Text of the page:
Going throughout these sorts of towns in the Midwest I usually find that I can place a lot of the blame on Wal-Mart.  The big box that pays small salaries has obliterated much of our once-thriving small town squares and downtown districts.  While I don’t know this to be the reason for the state of Waldo, I’m sure that Mr. Walton isn’t far behind.

There is an odd beauty to these little ghost towns, and while this isn’t my home, it reminds me of all of our homes in small town America, and why we left.

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Sweaty and Sossy in St. Louis

Round two of the Summer ’12 “Places I’ve never been tour” began just a day and a half after returning from Cleveland.  The primary objective of visiting St. Louis was the Spring to Dance Festival at the Touhill Performing Arts Center.  As such I spent my evenings seeing some of the best dance in the nation (including favorites BalletX and Sossy Mechanics), and took the opportunity of spending my three days here exploring a new city. I really didn’t try to cram it all in; my goals for St. Louis were cathartic, relaxing, and free.  Here are the highlights:

The St. Louis Zoo

Tucked way back in the Forest Park area of St. Louis, the zoo is totally awesome – if you can find it.  I drove round and round and eventually found the North entrance.  If you can happen to find it, go, and DON’T PAY FOR PARKING.  There’s free street parking everywhere; I parked directly across the street from the $15 pay lot.  I’m pretty sure that St. Louisians (?)… Louistons (?)… that people from St. Louis can’t parallel park which accounts for the plethora of available free spots.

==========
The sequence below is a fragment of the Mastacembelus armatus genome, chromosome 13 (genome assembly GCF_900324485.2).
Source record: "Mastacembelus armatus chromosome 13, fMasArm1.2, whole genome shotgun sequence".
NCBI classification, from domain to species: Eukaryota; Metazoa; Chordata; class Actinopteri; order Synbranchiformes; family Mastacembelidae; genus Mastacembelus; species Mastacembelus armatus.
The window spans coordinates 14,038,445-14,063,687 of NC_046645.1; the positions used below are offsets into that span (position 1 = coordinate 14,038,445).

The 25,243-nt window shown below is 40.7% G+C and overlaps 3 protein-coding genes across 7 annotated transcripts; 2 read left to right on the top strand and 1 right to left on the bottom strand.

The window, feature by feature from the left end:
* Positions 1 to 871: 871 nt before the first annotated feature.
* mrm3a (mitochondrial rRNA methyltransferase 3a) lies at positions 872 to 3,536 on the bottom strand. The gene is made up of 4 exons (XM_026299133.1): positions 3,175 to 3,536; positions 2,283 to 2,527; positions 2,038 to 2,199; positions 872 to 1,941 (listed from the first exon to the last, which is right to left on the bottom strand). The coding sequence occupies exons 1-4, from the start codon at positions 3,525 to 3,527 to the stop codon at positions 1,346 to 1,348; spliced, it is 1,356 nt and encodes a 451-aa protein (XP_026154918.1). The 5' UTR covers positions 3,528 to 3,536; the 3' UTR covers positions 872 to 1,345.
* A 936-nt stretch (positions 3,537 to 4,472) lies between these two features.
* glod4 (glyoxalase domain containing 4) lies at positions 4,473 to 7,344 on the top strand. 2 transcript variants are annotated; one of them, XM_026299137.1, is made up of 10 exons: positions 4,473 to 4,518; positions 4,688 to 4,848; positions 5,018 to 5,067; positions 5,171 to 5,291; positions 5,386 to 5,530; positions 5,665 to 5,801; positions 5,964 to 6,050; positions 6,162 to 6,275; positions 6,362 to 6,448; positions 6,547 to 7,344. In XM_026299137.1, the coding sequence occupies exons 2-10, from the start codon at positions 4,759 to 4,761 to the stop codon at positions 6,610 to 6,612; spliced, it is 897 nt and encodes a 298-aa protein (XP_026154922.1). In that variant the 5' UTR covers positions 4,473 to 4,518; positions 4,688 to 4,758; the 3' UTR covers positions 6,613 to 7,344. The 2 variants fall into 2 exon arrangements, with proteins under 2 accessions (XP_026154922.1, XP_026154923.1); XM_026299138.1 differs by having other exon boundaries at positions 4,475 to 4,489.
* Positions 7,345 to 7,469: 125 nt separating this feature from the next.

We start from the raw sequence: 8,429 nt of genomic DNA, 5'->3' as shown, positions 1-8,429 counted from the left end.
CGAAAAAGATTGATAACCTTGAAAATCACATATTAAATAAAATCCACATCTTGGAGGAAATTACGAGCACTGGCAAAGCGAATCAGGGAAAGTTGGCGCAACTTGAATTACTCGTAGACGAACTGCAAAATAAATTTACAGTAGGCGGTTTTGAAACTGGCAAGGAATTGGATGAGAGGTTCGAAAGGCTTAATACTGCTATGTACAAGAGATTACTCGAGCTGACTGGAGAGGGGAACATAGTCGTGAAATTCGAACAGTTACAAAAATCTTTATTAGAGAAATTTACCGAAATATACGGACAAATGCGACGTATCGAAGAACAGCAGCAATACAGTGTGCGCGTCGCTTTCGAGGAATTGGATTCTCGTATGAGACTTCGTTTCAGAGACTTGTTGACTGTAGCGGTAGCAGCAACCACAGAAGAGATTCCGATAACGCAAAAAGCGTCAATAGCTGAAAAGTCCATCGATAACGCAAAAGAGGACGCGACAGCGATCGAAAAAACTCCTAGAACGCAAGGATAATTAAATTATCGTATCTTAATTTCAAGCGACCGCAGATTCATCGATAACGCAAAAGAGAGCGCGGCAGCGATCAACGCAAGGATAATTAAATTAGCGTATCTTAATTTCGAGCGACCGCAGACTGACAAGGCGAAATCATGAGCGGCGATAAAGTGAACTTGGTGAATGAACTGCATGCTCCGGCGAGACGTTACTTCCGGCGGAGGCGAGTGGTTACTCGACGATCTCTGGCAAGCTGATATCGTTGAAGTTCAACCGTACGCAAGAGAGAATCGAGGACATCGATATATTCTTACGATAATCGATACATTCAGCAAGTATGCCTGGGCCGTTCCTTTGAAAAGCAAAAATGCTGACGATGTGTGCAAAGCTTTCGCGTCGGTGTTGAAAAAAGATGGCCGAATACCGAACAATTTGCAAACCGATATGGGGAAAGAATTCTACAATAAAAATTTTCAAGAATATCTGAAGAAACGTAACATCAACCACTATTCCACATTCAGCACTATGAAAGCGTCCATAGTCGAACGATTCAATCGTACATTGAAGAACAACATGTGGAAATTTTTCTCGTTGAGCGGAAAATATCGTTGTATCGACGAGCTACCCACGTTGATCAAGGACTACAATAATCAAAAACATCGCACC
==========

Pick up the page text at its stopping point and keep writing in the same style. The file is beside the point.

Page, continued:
I’ve been to a couple of free zoos and generally find them to be lame, which you excuse them for because, you know, it’s free.  The St. Louis Zoo claims to be America’s #1 zoo, and while I can’t say that for sure since I’ve only been to like 5 zoos, I will say that it was beautifully landscaped and the animals look happy and content.  My favorite area was definitely the apes, where I giggled like a little girl at the zoo (a pun, but, not really) as the orangutans summersaulted down a hillside and covered themselves with sheets while making eyes with the audience.